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  • Internet of Things
  • Max Ved
  • NOV 08, 2019

The Tactile Internet-a new IoT?

The progress is constantly speeding up and the future is at our door — it is something that everyone keeps repeating even not thinking much of this future. But if you start thinking, you find evidence to this in every tool, in every method and technique present in all spheres of life.

We are only beginning to get used to the Internet of Things and the idea of the connected world; scientists sketch new applications and scholars write books on its impact on our mentality. But the IoT is already not the cutting-edge technology; the progress has already digested it and is promising to add tactile senses to our internet experience in the Tactile Internet paradigm.

The Tactile Internet has been defined by the International Telecommunication Union in August 2014 as an Internet network featuring low latency, an extremely short transit, a high availability, high reliability and a high level of security. This technology rests on cloud computing proximity (Mobile Edge-Cloud) and the virtual or augmented reality for sensory and haptic controls. It is believed to add a new dimension to human-machine interaction by delivering a low latency enough to build real-time interactive systems.

The new technology has been designed to operate in haptic virtual environment at the range of almost 150 km in less than a millisecond. Such fast response time of the transactions has additional benefit of increasing security. Authentication is provided by the associated physical transmission and the use of biometrics tactile systems called the “non-clonable physical functions.”

History of development

Foreseeing the possibilities of future advancements in 2012, Gerhard Fettweis, a mobile communications professor at TU Dresden, coined the term Tactile Internet and set the process running.

“This way you could, for example, catch a falling object remotely, or control a connected car at an intersection. If you provide haptic feedback, you can also feel a reaction such that it seems to be instantaneous. The Tactile Internet will be used in areas such as automation, education, entertainment, gaming, farming, healthcare, and industrial transportation. It will also enable humans to control robots remotely in real time,” he pictured the future of his creation.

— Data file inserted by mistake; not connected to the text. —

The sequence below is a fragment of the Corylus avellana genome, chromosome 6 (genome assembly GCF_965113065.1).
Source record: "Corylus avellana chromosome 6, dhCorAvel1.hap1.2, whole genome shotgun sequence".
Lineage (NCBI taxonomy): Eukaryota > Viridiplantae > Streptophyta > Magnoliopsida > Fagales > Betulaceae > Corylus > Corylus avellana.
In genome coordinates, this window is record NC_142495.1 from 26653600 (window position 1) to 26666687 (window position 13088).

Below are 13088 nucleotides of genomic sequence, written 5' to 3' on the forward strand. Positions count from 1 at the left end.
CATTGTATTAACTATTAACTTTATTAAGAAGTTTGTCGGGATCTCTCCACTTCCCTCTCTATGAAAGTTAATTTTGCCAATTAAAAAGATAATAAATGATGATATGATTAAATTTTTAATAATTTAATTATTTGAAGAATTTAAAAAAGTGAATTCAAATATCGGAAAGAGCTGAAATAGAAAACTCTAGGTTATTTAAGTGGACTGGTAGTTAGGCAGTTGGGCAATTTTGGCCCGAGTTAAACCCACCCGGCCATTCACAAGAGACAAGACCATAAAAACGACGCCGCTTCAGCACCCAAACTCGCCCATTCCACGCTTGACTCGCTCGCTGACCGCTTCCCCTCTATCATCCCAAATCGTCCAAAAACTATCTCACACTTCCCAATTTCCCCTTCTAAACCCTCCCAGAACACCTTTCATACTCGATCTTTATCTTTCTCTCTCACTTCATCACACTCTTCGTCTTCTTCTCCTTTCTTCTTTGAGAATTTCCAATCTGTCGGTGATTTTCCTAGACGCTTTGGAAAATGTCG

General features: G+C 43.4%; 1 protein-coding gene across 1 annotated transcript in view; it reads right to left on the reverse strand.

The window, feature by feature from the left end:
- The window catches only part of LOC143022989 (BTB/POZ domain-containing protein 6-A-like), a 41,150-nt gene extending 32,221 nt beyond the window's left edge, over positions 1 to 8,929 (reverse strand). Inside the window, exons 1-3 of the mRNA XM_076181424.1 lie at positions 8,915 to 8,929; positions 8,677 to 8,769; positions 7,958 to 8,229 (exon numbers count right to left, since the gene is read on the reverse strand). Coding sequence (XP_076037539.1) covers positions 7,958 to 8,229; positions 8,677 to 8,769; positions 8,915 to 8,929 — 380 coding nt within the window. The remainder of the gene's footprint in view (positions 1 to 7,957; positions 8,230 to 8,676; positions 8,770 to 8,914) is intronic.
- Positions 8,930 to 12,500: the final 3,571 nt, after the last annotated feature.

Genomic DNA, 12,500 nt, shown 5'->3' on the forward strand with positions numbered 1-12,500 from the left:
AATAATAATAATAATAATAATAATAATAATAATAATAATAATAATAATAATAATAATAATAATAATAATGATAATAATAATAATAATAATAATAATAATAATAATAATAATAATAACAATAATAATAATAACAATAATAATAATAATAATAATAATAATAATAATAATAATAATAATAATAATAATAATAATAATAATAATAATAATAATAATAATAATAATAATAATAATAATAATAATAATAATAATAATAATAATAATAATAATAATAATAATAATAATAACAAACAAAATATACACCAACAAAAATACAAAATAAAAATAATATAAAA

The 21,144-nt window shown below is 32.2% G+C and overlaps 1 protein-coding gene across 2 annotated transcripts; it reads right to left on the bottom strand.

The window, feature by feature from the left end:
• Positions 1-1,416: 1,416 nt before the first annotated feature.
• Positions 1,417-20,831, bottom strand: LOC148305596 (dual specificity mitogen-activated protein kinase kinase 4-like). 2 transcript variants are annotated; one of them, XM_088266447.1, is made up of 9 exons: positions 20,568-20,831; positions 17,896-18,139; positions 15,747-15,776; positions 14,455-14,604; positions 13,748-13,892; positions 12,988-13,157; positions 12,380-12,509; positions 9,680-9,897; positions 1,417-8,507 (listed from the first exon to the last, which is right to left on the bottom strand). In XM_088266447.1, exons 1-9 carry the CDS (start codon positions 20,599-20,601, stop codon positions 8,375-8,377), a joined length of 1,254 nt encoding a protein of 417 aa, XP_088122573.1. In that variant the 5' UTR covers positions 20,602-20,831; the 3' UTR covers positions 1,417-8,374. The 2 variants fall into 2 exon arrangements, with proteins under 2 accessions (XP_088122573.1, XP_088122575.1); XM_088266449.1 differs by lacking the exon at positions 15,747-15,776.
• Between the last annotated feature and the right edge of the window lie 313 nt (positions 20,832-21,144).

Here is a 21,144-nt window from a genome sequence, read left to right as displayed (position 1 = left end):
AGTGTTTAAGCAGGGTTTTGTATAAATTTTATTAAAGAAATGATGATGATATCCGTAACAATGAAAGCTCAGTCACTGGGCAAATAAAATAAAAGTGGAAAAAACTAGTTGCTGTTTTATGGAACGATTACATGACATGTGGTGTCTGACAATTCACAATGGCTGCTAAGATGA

Scope of application

As we can see from the creator’s comment, the two main goals of the Tactile Internet are Fettweis’s comment: to deliver “haptic feedback,” or touch , in real time; and to create networked control systems that could work in an intertwined and immediate way to enable automation or remote control of highly dynamic processes.

In the most general terms, the Tactile Internet aims at enabling interaction with distant humans and cyber-physical systems as if they were close. As it can maintain the reaction time of the order of the millisecond, the Tactile Internet may be beneficial for areas such as industrial automation, transportation systems, health, education and serious games. Thanks to its characteristics, the potential applications of the Tactile Internet include:

· simulation of movements (simulators of motorized driving);

· remote medical diagnostics;

· telesurgery;

· help to physically handicapped persons (automatic management and controlled exoskeletons);

· precise movements of remote control robots to improve the car traffic in difficult conditions;

· brain implants;

· Virtual Reality applications, etc.

Architecture and components

The end-to-end architecture for the Tactile Internet can be split into three distinct domains: a master domain, a network domain, and a controlled domain.

Master Domain — usually consists of a human (operator) and a human system interface (HSI). The HSI shall be actually a haptic device (master robot), which converts the human input to tactile input through various tactile coding techniques. The haptic device will allow an operator to touch, feel, and manipulate objects in real and virtual environments, and primarily controls the operations.